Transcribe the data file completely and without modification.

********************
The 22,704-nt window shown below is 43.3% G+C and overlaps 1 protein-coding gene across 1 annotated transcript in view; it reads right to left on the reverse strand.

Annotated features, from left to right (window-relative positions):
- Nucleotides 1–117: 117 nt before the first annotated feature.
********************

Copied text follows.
The 22,704-nt window shown below is 43.3% G+C and overlaps 1 protein-coding gene across 1 annotated transcript in view; it reads right to left on the reverse strand.

Annotated features, from left to right (window-relative positions):
- Nucleotides 1–117: 117 nt before the first annotated feature.